Historical Fiction Tips: Getting Started with Research
As a reader, I love historical fiction. When executed well, a work of historical fiction has the power to transport the reader to a world as lush as fantasy but grounded in a realistic setting that was very real and in some ways informs our world today. But pulling this off is a difficult feat for any first-time author, and if you haven’t already done a wealth of research in the era you are trying to portray, you may need a few pointers on how to proceed.
1. Check the works cited!
If you’ve picked a period for your novel, you’ve probably started to read some of the books written about that time. A good way to dig deeper is to see where those books got their information. Sources are usually listed in the back of the book in a Works Cited or Works Consulted page. (Most history books will have these and some historical novels will too.) Just make sure you pick sources from a variety of reputable books, so you’re not just relying on one historian’s research.
2. Read books or papers by historical consultants.
If you were inspired by a historical television show or movie, fast-forward to the credits to see if there are any “Consultants” listed. Some documentaries might interview well-known historians and will include their name on the screen when they appear. These people are often experts in a specific topic and have published articles and books about it. Use their work to get a better understanding of your novel’s setting.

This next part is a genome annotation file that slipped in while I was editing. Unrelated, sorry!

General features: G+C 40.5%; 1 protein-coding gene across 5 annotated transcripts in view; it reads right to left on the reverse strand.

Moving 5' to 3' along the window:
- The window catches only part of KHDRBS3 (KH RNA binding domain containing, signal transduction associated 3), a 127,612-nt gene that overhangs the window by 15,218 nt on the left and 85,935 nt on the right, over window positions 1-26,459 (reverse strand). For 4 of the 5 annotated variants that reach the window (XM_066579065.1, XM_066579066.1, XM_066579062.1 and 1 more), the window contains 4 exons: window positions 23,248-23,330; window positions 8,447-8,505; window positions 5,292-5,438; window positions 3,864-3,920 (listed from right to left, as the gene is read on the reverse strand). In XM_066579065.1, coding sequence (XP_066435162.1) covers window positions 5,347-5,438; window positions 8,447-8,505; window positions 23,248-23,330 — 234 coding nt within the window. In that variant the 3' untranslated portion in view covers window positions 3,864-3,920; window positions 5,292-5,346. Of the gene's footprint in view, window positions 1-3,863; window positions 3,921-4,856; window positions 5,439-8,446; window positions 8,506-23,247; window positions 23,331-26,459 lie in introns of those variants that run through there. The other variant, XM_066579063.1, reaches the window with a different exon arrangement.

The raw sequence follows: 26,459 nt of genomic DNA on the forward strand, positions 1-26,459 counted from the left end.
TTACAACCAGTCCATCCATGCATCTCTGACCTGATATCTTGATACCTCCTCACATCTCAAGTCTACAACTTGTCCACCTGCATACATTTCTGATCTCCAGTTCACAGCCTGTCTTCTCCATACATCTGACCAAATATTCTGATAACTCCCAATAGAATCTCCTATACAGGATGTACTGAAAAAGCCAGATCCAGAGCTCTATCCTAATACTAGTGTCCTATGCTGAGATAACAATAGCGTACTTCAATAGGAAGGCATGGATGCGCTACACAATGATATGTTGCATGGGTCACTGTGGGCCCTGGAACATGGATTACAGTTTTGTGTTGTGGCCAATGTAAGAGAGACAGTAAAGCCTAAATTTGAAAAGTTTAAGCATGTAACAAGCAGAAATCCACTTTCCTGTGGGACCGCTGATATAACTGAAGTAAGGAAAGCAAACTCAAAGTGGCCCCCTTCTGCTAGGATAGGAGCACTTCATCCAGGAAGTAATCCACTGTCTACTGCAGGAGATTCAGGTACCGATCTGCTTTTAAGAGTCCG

3. Keep a notebook just for research.
Although the two things will—and should—overlap, it may be helpful to keep your historical research separate from your plotting, character notes, and other story-specific planning. Keep a separate notebook for making notes on the historical context of your story. This should also help you remember from which sources your information came, in case you need to credit a source in endnotes or a Works Consulted. (Remember that while historical fiction doesn’t require citations, copying a historian’s words without giving credit is still plagiarism.)
4. Wear your research lightly.
A good historical novel will be accurate in feeling more than in fact. This doesn’t mean your facts shouldn’t be in order—but you should avoid the need to sprinkle them throughout each chapter. Because you did the research, you will know which historical facts are informing your characters’ actions and environment. Your setting will feel authentic to the reader without you showing all your research on the page. Any information not immediately relevant to the characters or plot can go into an author’s note later on.
Still not sure where to begin? Leave any questions in the comment section below!